This is part two of a three-part series describing Abdullah Elmi's perilous journey from Somalia to Minnesota. Read Part One, Perilous Journey, here, and the concluding article, From Malta to Minnesota, here.There are many smugglers in Khartoum, Elmi said, and they don’t like one another. If one gets a deal, others fight to ruin it.
So Hassan Turabi, a community leader of the Somalis in Khartoum, who also puts on a smuggler’s hat, heard Elmi and the other migrants’ story: new immigrants making deals with a student-smuggler. The first thing Turabi did was set the police against the migrants — just because Elmi and his group didn’t do business with him.
“He called the police and told them that we were terrorists from Somalia,” Elmi said. “I was packing stuff, getting ready for the trip; then I heard a kick on my door.”
The second hit had the door wide open. Two men in uniforms and armed with pistols greeted Elmi with kicks and punches — with no questions raised and no names asked.
“They beat me until I didn’t know what was happening,” he said. “I was unconscious. I woke up the next day coughing and laying on a jail floor.”
Elmi and the rest of the group were detained for six days. The student-smuggler, whom Elmi didn’t identify for security reasons, hired a lawyer, who helped Elmi and other migrants gain their freedom.
After the release, they began their eight-day journey to Tripoli, Libya.
The perilous boat trip from Libya to Malta
Elmi began his sea journey on a flimsy boat with about 60 passengers — twice its capacity. It was November 1, 2008 at 6 a.m. The plan was to go to Italy, and then to a more economically vibrant European country such as England.
Elmi, 23, is the youngest of a family of nine, scattered in Somalia, Kenya, Italy, and Finland. He has big dreams — the kind of dreams typical young Americans have: a good education, a decent job, a new car, a beautiful family, and a big house.
There was no way he could make these dreams a reality in Somalia, he said. So he risked a deadly voyage on the Mediterranean Sea.
(Courtesy of Human Rights Watch)
An estimated 1,500 migrants died attempting to cross the Mediterranean to Europe in 2011, according to the 50-page Human Rights Watch study. This is about 2.5 percent of the 58,000 people who made the crossing that year.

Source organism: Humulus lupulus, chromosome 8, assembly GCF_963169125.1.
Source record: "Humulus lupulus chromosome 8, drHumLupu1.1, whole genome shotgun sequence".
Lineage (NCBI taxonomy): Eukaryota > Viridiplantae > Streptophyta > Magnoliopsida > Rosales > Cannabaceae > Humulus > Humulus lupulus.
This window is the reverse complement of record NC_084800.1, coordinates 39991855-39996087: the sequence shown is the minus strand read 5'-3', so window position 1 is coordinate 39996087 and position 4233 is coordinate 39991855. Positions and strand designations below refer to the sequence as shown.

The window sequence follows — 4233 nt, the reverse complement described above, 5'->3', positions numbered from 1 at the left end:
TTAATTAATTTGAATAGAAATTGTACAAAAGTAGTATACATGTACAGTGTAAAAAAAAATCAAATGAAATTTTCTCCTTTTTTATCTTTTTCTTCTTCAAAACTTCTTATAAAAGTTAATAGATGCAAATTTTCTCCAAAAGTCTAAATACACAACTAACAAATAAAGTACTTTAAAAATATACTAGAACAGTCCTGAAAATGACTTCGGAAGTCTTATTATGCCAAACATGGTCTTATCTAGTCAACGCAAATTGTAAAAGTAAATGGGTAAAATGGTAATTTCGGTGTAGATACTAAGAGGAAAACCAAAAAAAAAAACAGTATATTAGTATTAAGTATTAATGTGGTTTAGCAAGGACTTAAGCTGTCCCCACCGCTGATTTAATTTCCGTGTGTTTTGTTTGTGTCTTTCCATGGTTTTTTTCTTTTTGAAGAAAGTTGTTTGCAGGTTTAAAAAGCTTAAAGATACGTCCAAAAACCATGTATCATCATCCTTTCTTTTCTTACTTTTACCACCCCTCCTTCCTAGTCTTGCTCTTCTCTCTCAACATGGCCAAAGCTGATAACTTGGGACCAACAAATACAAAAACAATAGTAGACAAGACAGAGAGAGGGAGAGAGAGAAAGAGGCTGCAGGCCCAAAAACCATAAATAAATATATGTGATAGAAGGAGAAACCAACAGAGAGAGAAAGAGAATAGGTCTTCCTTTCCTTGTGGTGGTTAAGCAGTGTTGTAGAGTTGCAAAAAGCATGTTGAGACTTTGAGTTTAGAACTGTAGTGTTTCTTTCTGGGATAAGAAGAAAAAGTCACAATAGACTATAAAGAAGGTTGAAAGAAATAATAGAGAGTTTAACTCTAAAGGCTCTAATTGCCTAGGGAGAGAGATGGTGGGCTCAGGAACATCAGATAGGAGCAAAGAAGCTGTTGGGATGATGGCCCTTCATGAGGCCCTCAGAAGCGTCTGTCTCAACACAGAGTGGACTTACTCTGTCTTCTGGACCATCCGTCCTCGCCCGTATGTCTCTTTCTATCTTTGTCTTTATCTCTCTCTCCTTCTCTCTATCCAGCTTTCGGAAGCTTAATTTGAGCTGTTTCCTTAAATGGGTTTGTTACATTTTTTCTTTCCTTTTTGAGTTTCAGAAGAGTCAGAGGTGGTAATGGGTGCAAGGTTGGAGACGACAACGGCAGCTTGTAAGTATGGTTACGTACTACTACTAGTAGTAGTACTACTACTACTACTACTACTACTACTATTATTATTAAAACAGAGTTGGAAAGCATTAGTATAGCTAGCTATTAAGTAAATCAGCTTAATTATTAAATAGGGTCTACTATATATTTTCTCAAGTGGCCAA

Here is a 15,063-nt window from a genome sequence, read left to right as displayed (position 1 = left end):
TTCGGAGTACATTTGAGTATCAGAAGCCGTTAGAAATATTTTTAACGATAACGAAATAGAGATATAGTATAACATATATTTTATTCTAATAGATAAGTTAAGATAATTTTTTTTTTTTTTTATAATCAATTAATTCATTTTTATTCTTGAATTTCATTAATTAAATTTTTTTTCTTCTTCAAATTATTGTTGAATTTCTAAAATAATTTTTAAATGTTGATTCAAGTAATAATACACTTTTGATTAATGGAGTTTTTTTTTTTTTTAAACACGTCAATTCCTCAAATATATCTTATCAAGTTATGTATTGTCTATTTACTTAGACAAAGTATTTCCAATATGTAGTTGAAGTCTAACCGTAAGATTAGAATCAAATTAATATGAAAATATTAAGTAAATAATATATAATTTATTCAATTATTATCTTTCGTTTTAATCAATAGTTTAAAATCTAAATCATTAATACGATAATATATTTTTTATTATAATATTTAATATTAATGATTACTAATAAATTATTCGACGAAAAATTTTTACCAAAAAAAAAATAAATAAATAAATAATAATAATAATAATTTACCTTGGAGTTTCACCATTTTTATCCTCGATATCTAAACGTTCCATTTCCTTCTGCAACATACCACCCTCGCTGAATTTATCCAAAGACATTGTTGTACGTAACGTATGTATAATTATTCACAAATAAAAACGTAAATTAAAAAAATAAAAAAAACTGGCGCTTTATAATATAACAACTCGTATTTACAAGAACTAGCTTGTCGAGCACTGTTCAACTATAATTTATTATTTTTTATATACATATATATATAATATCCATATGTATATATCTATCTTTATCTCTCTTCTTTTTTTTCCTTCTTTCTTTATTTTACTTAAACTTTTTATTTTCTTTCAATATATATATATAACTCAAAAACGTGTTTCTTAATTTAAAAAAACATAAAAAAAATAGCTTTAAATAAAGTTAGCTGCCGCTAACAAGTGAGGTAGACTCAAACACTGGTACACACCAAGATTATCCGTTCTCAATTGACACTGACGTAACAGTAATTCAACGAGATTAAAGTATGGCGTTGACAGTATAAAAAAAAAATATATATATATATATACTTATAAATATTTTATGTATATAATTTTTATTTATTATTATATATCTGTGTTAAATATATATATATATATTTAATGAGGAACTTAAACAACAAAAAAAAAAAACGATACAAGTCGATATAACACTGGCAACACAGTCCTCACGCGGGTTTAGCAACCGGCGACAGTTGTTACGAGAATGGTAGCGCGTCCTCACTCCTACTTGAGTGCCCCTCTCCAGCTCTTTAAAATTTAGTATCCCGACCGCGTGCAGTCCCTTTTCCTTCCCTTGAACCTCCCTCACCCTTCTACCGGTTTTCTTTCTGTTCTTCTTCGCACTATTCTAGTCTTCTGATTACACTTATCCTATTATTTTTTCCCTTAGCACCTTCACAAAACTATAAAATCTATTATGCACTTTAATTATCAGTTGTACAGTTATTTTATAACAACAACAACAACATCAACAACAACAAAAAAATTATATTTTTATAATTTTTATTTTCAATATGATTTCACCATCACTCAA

"The boat trips from Libya to Malta are perilous, involving basic vessels with limited navigation systems that are not seaworthy and often have insufficient amounts of food, water, and fuel," the study stated.
Samia Yusuf Omar, a female Somali runner who participated in the 200-meter competition at the Beijing Olympics in 2008, was confirmed dead in August when her boat capsized on the way to Italy from Libya, according to a recent BBC news article.
The boat Elmi rode on was tiny and overcrowded. As a consequence, many people had to stand while it rushed through the large waves and dangerous storms. In the middle of the trip, the only captain of the boat got tired and sleepy. So he decided one of the passengers could take over.
He asked Elmi if he could sail.
“No, I’ve never done it,” Elmi told him.
Mohamud Gabax, Elmi’s friend, who had never sailed, either, said he could try. Without hesitation, the captain handed it over to him.
The captain slept, and Gabax sailed in the wrong direction for six hours. Then the sea rose and the boat became caught in a storm, causing the boat to fill halfway with water.
“I thought we were all going to die,” Elmi said. “The boat was stopped for a day in the middle of the sea.” No one on land was available to come to their rescue. Caught in between Italy and Libya, the captain and his passengers were on their own to make it or lose it.
A Russian ship eventually eyed the boat from a distance and rescued them all, including a mother and her baby girl, who had just been born on board.
This is part two of a three-part series describing Abdullah Elmi's perilous journey from Somalia to Minnesota. Read Part One, Perlious Journey, here, and the concluding article, From Malta to Minnesota, here.